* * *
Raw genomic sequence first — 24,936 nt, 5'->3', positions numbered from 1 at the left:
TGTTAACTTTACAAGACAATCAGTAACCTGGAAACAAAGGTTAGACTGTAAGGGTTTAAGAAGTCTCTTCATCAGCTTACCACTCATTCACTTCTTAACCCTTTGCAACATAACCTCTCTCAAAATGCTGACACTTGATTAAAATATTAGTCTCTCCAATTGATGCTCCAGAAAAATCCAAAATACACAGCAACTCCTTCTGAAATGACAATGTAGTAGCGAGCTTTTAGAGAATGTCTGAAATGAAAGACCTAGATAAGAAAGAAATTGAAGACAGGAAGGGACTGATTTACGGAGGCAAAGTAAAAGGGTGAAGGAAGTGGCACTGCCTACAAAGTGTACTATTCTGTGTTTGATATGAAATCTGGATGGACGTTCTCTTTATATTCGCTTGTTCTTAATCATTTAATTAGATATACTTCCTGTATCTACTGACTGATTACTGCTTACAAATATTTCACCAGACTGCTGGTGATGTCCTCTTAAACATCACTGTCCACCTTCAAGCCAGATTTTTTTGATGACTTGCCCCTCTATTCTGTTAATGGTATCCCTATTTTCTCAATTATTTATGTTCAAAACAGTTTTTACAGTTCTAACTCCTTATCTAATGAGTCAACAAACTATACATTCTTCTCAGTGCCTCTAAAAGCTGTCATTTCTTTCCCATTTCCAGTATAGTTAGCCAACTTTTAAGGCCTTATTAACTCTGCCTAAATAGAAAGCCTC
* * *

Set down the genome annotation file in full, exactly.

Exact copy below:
Raw genomic sequence first — 24,936 nt, 5'->3', positions numbered from 1 at the left:
TGTTAACTTTACAAGACAATCAGTAACCTGGAAACAAAGGTTAGACTGTAAGGGTTTAAGAAGTCTCTTCATCAGCTTACCACTCATTCACTTCTTAACCCTTTGCAACATAACCTCTCTCAAAATGCTGACACTTGATTAAAATATTAGTCTCTCCAATTGATGCTCCAGAAAAATCCAAAATACACAGCAACTCCTTCTGAAATGACAATGTAGTAGCGAGCTTTTAGAGAATGTCTGAAATGAAAGACCTAGATAAGAAAGAAATTGAAGACAGGAAGGGACTGATTTACGGAGGCAAAGTAAAAGGGTGAAGGAAGTGGCACTGCCTACAAAGTGTACTATTCTGTGTTTGATATGAAATCTGGATGGACGTTCTCTTTATATTCGCTTGTTCTTAATCATTTAATTAGATATACTTCCTGTATCTACTGACTGATTACTGCTTACAAATATTTCACCAGACTGCTGGTGATGTCCTCTTAAACATCACTGTCCACCTTCAAGCCAGATTTTTTTGATGACTTGCCCCTCTATTCTGTTAATGGTATCCCTATTTTCTCAATTATTTATGTTCAAAACAGTTTTTACAGTTCTAACTCCTTATCTAATGAGTCAACAAACTATACATTCTTCTCAGTGCCTCTAAAAGCTGTCATTTCTTTCCCATTTCCAGTATAGTTAGCCAACTTTTAAGGCCTTATTAACTCTGCCTAAATAGAAAGCCTC